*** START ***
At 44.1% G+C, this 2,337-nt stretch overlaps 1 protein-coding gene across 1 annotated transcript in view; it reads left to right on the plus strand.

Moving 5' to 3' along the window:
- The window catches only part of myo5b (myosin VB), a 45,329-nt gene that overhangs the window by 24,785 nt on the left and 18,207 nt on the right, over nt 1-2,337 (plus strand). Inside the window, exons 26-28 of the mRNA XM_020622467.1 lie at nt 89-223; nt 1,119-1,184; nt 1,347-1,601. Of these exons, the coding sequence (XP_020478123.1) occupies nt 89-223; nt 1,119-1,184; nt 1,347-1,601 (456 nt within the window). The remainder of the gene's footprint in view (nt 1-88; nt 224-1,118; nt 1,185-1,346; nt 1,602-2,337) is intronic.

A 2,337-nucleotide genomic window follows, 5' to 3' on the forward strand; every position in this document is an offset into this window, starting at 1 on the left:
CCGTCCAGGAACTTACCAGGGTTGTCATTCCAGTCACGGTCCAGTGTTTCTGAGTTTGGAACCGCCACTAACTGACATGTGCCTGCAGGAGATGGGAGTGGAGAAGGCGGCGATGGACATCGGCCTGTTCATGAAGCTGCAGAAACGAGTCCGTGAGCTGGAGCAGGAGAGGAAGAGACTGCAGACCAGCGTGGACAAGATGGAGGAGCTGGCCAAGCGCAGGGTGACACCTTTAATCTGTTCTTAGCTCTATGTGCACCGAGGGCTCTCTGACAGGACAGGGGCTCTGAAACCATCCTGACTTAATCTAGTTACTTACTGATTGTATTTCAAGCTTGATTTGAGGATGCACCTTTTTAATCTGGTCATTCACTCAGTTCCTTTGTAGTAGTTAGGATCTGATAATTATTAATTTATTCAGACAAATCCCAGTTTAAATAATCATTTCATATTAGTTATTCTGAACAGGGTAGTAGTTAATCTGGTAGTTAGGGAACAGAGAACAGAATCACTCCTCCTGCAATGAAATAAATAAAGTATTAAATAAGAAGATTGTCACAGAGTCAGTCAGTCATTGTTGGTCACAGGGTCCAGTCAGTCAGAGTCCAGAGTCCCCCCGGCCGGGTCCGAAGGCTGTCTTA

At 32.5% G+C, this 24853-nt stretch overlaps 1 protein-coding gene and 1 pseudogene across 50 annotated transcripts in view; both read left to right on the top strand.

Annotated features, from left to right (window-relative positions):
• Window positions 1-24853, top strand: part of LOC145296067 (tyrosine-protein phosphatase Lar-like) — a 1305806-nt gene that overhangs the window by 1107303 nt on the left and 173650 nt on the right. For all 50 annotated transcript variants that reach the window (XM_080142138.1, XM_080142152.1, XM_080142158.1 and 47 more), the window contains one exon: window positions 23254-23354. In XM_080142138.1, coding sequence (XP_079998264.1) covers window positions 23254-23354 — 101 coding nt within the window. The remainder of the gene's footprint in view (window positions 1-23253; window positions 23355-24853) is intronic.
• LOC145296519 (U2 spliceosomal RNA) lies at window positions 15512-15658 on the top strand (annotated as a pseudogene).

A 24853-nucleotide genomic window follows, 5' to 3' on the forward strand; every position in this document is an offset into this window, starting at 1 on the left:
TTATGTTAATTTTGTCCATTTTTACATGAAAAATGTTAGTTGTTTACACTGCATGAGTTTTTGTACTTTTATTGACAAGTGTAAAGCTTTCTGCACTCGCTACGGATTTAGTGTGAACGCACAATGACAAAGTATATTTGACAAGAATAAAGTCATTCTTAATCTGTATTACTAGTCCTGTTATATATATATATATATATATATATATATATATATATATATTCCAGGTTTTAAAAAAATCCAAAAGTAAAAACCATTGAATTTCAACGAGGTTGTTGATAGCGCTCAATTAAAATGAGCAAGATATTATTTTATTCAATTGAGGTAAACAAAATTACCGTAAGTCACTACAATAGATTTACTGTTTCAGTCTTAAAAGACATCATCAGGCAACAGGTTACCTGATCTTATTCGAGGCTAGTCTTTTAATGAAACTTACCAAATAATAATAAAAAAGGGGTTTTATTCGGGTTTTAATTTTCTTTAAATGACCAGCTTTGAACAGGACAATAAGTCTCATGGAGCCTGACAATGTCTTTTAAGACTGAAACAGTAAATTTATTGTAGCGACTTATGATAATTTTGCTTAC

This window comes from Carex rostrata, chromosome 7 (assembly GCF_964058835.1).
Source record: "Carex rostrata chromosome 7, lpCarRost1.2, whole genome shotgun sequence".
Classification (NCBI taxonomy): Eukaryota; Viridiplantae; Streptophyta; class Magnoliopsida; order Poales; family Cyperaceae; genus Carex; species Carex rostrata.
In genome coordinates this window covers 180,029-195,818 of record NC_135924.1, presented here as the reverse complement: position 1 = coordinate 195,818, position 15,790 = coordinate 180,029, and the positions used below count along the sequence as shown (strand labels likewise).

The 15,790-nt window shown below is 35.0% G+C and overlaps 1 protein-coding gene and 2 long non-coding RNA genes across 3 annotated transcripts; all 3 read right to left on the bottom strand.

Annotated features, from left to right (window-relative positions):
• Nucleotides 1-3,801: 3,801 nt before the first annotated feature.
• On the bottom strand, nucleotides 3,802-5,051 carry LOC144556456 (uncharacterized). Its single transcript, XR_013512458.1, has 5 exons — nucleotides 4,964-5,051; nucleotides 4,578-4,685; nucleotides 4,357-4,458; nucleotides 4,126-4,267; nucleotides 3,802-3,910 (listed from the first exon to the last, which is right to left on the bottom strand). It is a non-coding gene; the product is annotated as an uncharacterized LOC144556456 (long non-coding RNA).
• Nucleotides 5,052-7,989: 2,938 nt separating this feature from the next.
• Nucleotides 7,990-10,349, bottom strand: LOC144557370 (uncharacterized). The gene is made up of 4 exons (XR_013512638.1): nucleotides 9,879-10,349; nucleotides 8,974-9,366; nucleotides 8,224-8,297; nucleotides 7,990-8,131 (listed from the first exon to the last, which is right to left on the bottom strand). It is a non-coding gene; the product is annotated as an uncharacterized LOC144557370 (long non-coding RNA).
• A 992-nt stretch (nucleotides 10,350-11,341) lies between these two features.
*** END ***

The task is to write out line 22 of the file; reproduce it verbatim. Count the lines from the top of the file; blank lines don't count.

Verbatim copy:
• A 992-nt stretch (nucleotides 10,350-11,341) lies between these two features.